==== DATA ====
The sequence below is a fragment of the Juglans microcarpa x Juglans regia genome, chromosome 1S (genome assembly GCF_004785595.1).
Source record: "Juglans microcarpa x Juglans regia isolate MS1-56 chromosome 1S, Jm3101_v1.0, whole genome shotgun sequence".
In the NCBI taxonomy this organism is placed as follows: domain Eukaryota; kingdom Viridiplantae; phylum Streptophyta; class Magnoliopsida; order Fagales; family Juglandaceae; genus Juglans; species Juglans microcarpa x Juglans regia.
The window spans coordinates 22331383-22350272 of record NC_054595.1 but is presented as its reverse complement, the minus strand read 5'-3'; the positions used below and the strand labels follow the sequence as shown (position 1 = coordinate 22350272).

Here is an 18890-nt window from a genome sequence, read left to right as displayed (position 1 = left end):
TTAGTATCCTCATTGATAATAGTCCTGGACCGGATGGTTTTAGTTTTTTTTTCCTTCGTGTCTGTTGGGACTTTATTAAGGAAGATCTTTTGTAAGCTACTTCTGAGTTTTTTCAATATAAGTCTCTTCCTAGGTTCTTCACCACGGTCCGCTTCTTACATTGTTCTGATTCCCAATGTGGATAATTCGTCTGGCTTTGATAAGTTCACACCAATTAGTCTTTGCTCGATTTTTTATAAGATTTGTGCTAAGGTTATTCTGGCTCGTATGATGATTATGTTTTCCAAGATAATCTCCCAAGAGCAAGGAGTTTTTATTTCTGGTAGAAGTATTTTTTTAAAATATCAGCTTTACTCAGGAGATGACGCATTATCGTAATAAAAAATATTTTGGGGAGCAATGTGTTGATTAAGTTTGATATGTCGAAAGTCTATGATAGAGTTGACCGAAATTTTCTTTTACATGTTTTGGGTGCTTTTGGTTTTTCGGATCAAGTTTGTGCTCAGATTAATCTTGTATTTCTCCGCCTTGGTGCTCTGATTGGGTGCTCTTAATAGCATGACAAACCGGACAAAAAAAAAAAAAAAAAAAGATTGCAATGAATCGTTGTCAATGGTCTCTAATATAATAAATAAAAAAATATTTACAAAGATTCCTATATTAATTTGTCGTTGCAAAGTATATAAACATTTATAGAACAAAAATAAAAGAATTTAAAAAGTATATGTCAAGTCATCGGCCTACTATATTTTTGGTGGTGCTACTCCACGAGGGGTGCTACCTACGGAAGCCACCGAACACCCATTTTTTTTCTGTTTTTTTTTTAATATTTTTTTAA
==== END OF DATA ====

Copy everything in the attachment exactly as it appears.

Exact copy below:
The sequence below is a fragment of the Juglans microcarpa x Juglans regia genome, chromosome 1S (genome assembly GCF_004785595.1).
Source record: "Juglans microcarpa x Juglans regia isolate MS1-56 chromosome 1S, Jm3101_v1.0, whole genome shotgun sequence".
In the NCBI taxonomy this organism is placed as follows: domain Eukaryota; kingdom Viridiplantae; phylum Streptophyta; class Magnoliopsida; order Fagales; family Juglandaceae; genus Juglans; species Juglans microcarpa x Juglans regia.
The window spans coordinates 22331383-22350272 of record NC_054595.1 but is presented as its reverse complement, the minus strand read 5'-3'; the positions used below and the strand labels follow the sequence as shown (position 1 = coordinate 22350272).

Here is an 18890-nt window from a genome sequence, read left to right as displayed (position 1 = left end):
TTAGTATCCTCATTGATAATAGTCCTGGACCGGATGGTTTTAGTTTTTTTTTCCTTCGTGTCTGTTGGGACTTTATTAAGGAAGATCTTTTGTAAGCTACTTCTGAGTTTTTTCAATATAAGTCTCTTCCTAGGTTCTTCACCACGGTCCGCTTCTTACATTGTTCTGATTCCCAATGTGGATAATTCGTCTGGCTTTGATAAGTTCACACCAATTAGTCTTTGCTCGATTTTTTATAAGATTTGTGCTAAGGTTATTCTGGCTCGTATGATGATTATGTTTTCCAAGATAATCTCCCAAGAGCAAGGAGTTTTTATTTCTGGTAGAAGTATTTTTTTAAAATATCAGCTTTACTCAGGAGATGACGCATTATCGTAATAAAAAATATTTTGGGGAGCAATGTGTTGATTAAGTTTGATATGTCGAAAGTCTATGATAGAGTTGACCGAAATTTTCTTTTACATGTTTTGGGTGCTTTTGGTTTTTCGGATCAAGTTTGTGCTCAGATTAATCTTGTATTTCTCCGCCTTGGTGCTCTGATTGGGTGCTCTTAATAGCATGACAAACCGGACAAAAAAAAAAAAAAAAAAAGATTGCAATGAATCGTTGTCAATGGTCTCTAATATAATAAATAAAAAAATATTTACAAAGATTCCTATATTAATTTGTCGTTGCAAAGTATATAAACATTTATAGAACAAAAATAAAAGAATTTAAAAAGTATATGTCAAGTCATCGGCCTACTATATTTTTGGTGGTGCTACTCCACGAGGGGTGCTACCTACGGAAGCCACCGAACACCCATTTTTTTTCTGTTTTTTTTTTAATATTTTTTTAA